Not everyone likes to drink whites or pinks in the summer sipping season; reds come into play on many a patio. There are the obvious light choices, like Pinot Noir, which will happily handle a half-hour in the fridge before serving, or even an ice cube in the glass, and there are many big, bold reds that delight with their robustness, ice cube or no. Here’s a roundup of recently received reds that have pleasured the palate of late.
Among the new-release season’s most anticipated varietals—at least at my house—are the always fascinating new vintages from Osoyoos-based Moon Curser Winery, and their border-hugging southern vineyards. While there are always delicious whites and sometimes pinks, it’s the big reds that really provide the taste-bud surprise. Like the one below:
Moon Curser Touriga Nacional 2011 ($38 at the winery; 60 cases only)
If you think you haven’t tasted Touriga Nacional before—you probably have! It’s the preeminent variety for producing port, with the best vintage ports solidly based on this grape. To the best of my knowledge, no other B.C. winery makes it, varietally. Yes, it’s costly; yes, there’s very little of it; and yes, it’s a real treat. Massive, luscious, and deep, full-bodied and intense, but with surprising softness in the long, lingering finish. Lots of chocolate (which it accompanies perfectly) with black cherry and a little licorice. Last time I looked, there was still some available from the winery, but I can’t imagine it will be there for long, so get on it, if you’re looking for a most unusual B.C. red. Makes a fine gift for the local wine lover who (thinks he or she) has everything.
Terra Australis Shiraz 2012 ($10.95, specialty)
It’s not Skulls, but much more subtle and stylish—cheaper, too. Quite soft and mellow, definitely one that would welcome an ice cube. The producers recommend it with beef steak and golden vegetables. The one below, although harder to find in the system, is an even better buy.
Terra Australis Cabernet-Merlot 2012 ($9.95, speculative)
Plenty of plum and blackberry for the palate, with nice, restrained spice. Just the ticket with grilled lamb and seasonal vegetables. Delicious and well worth searching for.
Nk’Mip Vineyards Talon 2010 ($22.99)
A hearty new blend (Cabernet Franc, Syrah, Cabernet Sauvignon, Merlot, and Malbec), very big and rich. Made “in the indomitable spirit of the Thunderbird”, and they’re not talking about the old California plonk! The Cab Franc really shows through, big and bold.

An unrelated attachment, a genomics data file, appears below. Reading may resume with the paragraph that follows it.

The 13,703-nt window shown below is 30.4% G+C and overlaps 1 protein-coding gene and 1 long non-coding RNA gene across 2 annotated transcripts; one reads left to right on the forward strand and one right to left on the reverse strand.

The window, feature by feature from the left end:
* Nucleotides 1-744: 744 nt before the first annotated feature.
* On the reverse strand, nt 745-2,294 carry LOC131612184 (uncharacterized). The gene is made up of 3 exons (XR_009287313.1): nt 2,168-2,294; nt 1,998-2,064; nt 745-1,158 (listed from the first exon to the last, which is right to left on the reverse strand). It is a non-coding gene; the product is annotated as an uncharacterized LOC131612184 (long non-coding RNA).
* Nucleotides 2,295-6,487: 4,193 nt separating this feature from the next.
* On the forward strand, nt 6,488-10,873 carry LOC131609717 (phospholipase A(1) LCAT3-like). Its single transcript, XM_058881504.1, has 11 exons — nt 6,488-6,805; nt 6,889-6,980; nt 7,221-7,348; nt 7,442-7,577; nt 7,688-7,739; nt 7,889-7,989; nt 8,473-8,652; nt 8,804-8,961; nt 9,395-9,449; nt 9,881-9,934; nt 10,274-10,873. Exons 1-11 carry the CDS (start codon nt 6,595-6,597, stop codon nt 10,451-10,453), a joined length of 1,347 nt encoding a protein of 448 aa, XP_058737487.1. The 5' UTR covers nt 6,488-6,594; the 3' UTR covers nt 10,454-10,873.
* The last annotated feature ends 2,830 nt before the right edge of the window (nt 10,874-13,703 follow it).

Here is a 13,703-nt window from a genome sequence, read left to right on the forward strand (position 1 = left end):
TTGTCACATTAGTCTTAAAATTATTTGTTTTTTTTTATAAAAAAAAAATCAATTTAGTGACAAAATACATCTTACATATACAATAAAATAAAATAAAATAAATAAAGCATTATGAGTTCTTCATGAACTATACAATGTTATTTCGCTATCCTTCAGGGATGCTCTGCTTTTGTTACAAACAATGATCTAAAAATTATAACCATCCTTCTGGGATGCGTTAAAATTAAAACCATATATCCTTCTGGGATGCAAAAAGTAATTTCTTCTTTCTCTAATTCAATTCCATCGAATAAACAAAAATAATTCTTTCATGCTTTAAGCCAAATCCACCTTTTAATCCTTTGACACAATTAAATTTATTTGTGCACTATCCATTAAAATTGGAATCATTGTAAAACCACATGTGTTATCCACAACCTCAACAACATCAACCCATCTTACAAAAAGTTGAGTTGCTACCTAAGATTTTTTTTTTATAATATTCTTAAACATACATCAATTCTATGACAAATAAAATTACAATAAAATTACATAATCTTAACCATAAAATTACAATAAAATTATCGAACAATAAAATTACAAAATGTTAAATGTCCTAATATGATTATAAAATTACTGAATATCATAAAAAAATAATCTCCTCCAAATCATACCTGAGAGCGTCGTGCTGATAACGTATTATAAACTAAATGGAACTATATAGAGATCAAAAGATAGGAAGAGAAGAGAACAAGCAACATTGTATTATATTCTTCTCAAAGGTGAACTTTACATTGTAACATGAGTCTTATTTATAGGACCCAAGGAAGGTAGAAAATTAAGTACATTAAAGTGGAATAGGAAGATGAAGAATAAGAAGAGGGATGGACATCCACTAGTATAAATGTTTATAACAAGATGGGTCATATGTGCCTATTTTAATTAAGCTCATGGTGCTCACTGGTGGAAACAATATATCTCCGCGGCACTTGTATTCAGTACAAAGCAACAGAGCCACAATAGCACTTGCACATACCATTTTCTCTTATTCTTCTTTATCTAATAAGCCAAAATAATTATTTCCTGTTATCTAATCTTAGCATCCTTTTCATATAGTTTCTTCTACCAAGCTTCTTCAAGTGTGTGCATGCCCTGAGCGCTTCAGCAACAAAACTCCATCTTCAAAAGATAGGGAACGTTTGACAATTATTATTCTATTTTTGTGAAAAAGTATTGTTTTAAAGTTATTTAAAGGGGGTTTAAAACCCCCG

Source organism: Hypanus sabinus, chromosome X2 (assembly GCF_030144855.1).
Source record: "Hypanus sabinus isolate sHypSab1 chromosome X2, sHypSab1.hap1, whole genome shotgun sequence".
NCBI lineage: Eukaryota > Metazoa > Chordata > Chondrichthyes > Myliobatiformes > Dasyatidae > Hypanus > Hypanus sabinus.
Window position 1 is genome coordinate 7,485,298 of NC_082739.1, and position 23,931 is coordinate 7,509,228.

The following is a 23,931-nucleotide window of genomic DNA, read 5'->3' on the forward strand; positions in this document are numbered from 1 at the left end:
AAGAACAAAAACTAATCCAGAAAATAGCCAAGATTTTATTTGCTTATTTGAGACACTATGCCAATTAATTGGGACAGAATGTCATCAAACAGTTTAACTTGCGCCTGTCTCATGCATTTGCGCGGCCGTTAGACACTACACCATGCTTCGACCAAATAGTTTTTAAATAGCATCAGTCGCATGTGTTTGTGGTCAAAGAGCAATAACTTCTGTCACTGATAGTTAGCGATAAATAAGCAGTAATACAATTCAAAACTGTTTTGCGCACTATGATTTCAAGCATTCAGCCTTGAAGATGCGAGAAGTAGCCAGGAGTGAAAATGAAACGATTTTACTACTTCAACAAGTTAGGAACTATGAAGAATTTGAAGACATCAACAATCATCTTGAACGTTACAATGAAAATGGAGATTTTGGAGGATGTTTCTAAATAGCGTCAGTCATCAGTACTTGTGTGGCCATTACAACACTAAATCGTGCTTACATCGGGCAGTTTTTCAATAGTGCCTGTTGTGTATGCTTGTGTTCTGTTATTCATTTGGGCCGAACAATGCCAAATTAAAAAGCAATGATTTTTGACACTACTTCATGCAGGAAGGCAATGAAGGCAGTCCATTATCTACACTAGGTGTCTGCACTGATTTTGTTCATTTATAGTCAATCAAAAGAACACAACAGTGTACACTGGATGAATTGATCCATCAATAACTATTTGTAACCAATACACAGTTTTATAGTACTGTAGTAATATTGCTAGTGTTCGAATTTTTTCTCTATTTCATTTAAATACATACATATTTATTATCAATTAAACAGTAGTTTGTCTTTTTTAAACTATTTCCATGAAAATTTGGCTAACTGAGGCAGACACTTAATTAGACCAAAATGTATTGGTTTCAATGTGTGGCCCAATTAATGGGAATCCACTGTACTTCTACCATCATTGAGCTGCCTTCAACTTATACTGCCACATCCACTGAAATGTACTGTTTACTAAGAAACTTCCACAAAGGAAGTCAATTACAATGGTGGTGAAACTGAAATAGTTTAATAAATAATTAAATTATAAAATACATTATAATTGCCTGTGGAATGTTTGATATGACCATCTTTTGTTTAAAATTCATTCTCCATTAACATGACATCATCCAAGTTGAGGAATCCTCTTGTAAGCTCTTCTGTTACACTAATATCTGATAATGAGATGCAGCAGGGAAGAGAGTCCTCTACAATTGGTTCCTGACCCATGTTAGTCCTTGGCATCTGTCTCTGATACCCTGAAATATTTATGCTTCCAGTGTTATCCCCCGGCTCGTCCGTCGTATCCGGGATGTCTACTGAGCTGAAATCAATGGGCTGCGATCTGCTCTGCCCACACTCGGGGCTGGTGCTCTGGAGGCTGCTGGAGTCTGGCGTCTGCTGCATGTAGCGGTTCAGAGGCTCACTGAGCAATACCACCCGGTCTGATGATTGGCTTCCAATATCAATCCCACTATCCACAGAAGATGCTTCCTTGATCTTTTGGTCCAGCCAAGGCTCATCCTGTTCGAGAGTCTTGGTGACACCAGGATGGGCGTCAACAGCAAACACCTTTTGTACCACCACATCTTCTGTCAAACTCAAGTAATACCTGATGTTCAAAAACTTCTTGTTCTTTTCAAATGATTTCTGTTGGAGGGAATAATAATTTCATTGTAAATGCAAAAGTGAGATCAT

Mount Rozier Myrtle Grove Cabernet Sauvignon n/v ($14.99)
This newcomer from South Africa is a good-value summertime dinner red. Curious flower-stem astringency in the nose, with lots of herbaceousness, but an agreeable and mellow finish. Another one that’s not afraid to entertain an ice cube.
MASI Campofiorin 2009 ($19.99)
A long-time favourite with B.C. buyers, this wine is made in the appassimento manner (from dried grapes), for greater concentration of flavours. Rich, soft, and supple, it’s the one for all your serious Italian dinners, plus pizza. Pizzerias, put it on your lists, please, if you don’t already have it. A great wine with Alberto Lemmo’s saged chicken livers at Zefferelli’s Spaghetti Joint on Robson.
Saxenburg Private Collection Cabernet Sauvignon 2008 ($32.99, specialty)
One of the costlier of the South Africans (and featured in the current South African wine “thematic” at B.C. Liquor Stores), this lush, deep red has been a personal favourite for many years, certainly as long as it’s been in our market. Rich and unctuous, with just a hint of smokiness, a lovely and deep wine that may well be the best South African for the price. It’s definitely a special-occasion, guests-coming-for-Sunday-dinner wine. Time to treat yourself.
Jackson-Triggs Cabernet Sauvignon/Shiraz/Viognier Grand Reserve 2010 ($29.99, specialty)
An interesting blend: the Shiraz and Viognier are cofermented, then blended with the Cab-Sauv, then put away in French and American oak for 18 months to mellow. Big flavours, big finish, big treat.
Hillside Estate Merlot-Cabernet Franc 2010 ($22.99 at the winery)
The label calls for “bright cranberry aromas”, which I didn’t find; I get black plums and licorice. Very dark and heady, superb ripe fruit (whatever it may be!), and a lip-smacking finish amid all that licorice. Well worth a jaunt to the winery’s home in Naramata, to get next to some.
Les Vins Bonhomme El Petit Bonhomme Red Cuvee 2012 ($14.99, specialty)
Another successful blend: mostly Monastrell, then Garnacha with a smidge of Syrah. It starts with a gentle sweetness at the front of the tongue, then acquits itself all mellow, round, and super-smooth. One of the best buys in town, from Spain or anywhere else.
Pablo Old Vine Garnacha n/v ($13.99, specialty)
And speaking, however peripherally, of Garnacha, be sure to try this recent arrival. A great-value treat, delicious and with no harsh edges; soft and pillowy. The wine is produced from 100-year-old vines.
Peter Lehmann Portrait Shiraz 2010 ($22.99)
This is a typical Aussie Shiraz—deep and full and fairly alcoholic (at 14.5 percent). A rich, dark chocolate wine—which dessert it would match perfectly, along with lots of comfort food like a hearty casserole, homemade steak-and-kidney pie, or a slab o’ cheddar. Available right across Western Canada.
A sad note concerns the fact the iconic Aussie wine man is no more: word has recently reached me of Peter Lehmann’s death. His name and label and legacy will long live on in the annals of the world of wine.